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Pennsylvania

Wagner says his tax returns could be used by unions to recruit his employees

Wes Venteicher
| Wednesday, Aug. 22, 2018, 3:09 p.m.
Republican gubernatorial candidate Scott Wagner at a town hall on Wednesday, July 11, 2018, at the Garden and Civic Center Auditorium in Greensburg. Photo: Wes Venteicher | Tribune-ReviewRepublican gubernatorial candidate Scott Wagner told a town hall audience that his business background would help him balance spending and reduce waste in state government, on Wednesday, July 11, 2018, at the Garden and Civic Center Auditorium in Greensburg. Photo: Wes Venteicher | Tribune-Review
Republican gubernatorial candidate Scott Wagner at a town hall on Wednesday, July 11, 2018, at the Garden and Civic Center Auditorium in Greensburg. Photo: Wes Venteicher | Tribune-ReviewRepublican gubernatorial candidate Scott Wagner told a town hall audience that his business background would help him balance spending and reduce waste in state government, on Wednesday, July 11, 2018, at the Garden and Civic Center Auditorium in Greensburg. Photo: Wes Venteicher | Tribune-Review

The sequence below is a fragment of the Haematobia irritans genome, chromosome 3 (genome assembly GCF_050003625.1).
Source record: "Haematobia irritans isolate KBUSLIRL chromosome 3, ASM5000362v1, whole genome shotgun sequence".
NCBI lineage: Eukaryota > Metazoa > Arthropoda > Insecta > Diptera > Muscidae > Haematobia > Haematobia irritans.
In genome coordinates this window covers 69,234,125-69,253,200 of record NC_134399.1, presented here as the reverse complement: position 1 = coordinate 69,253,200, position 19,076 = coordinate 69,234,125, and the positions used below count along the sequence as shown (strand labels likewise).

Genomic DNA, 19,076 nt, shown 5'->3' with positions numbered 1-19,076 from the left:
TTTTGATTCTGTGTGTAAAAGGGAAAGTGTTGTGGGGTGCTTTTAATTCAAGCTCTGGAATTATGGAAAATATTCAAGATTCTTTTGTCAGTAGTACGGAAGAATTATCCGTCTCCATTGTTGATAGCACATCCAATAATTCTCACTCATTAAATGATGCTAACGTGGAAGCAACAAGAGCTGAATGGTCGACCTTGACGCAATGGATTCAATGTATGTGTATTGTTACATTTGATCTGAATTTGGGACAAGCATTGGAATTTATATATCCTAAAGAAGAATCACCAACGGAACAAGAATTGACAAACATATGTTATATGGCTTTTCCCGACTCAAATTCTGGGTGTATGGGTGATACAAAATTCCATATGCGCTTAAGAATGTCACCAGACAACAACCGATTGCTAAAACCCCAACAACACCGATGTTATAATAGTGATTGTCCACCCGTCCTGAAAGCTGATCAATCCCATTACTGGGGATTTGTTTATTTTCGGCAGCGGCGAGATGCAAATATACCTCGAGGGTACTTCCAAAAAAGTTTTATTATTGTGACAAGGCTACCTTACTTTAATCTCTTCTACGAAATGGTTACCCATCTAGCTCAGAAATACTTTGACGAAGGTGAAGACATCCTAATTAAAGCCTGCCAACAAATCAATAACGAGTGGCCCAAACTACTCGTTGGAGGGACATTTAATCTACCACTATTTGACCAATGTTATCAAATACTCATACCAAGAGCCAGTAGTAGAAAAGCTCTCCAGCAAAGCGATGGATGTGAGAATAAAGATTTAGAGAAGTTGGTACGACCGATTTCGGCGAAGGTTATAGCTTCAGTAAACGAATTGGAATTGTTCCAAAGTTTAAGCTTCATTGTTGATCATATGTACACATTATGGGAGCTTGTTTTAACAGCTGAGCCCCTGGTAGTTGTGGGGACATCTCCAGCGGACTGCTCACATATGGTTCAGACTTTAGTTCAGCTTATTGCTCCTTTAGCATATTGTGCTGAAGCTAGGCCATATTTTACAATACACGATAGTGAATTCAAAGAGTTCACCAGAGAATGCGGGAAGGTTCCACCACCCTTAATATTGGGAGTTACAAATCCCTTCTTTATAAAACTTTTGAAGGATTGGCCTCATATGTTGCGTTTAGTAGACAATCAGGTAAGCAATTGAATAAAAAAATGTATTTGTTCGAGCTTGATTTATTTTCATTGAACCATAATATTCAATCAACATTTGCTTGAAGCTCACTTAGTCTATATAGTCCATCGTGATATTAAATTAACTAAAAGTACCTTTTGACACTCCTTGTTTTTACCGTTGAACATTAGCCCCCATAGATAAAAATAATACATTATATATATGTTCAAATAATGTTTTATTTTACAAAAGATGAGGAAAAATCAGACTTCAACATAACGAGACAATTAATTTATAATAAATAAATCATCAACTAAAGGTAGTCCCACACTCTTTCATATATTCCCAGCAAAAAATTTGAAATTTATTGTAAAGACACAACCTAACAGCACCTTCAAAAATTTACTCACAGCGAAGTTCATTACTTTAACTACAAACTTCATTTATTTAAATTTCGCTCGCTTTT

Republican gubernatorial candidate Scott Wagner shed more light this week on his decision not to release his tax returns, saying at a town hall meeting Monday in Erie that his income might encourage employees of his waste-hauling business to unionize.

Wagner’s decision not to release his tax returns goes against at least two decades of tradition for major-party general election candidates. He has complied with state laws requiring less-comprehensive financial disclosures but has said his finances are no one else’s business.

Wagner restated his compliance with state rules in response to a question about his tax returns at the town hall, which was recorded and posted online by the Pennsylvania Democratic Party.

Then he brought up the unions, saying, “If I disclose those tax returns, union representatives get a hold of my tax returns, go around to my employees’ homes at night and say, ‘Hey Mrs. Jones, how much does your husband make?’ She goes, ‘Well he makes this.’ ‘Well this guy makes a lot more.’”

He said in the video that he had worked hard and taken risks to grow his business, Penn Waste, over 40 years.

The trash-hauling industry is regulated by the state. When asked earlier this year about potential conflicts of interest, Wagner said his company’s bids for contracts are publicly viewable.

Gov. Tom Wolf has made the first two pages of his tax returns from 2010 through 2016 available and has offered to let reporters review the full returns in person. He has said he will make the 2017 returns available as well, but he has sought an extension on that year’s returns.

Wes Venteicher is a Tribune-Review staff writer. You can contact Wes at 412-380-5676, wventeicher@tribweb.com or via Twitter @wesventeicher. The Associated Press contributed to this report.

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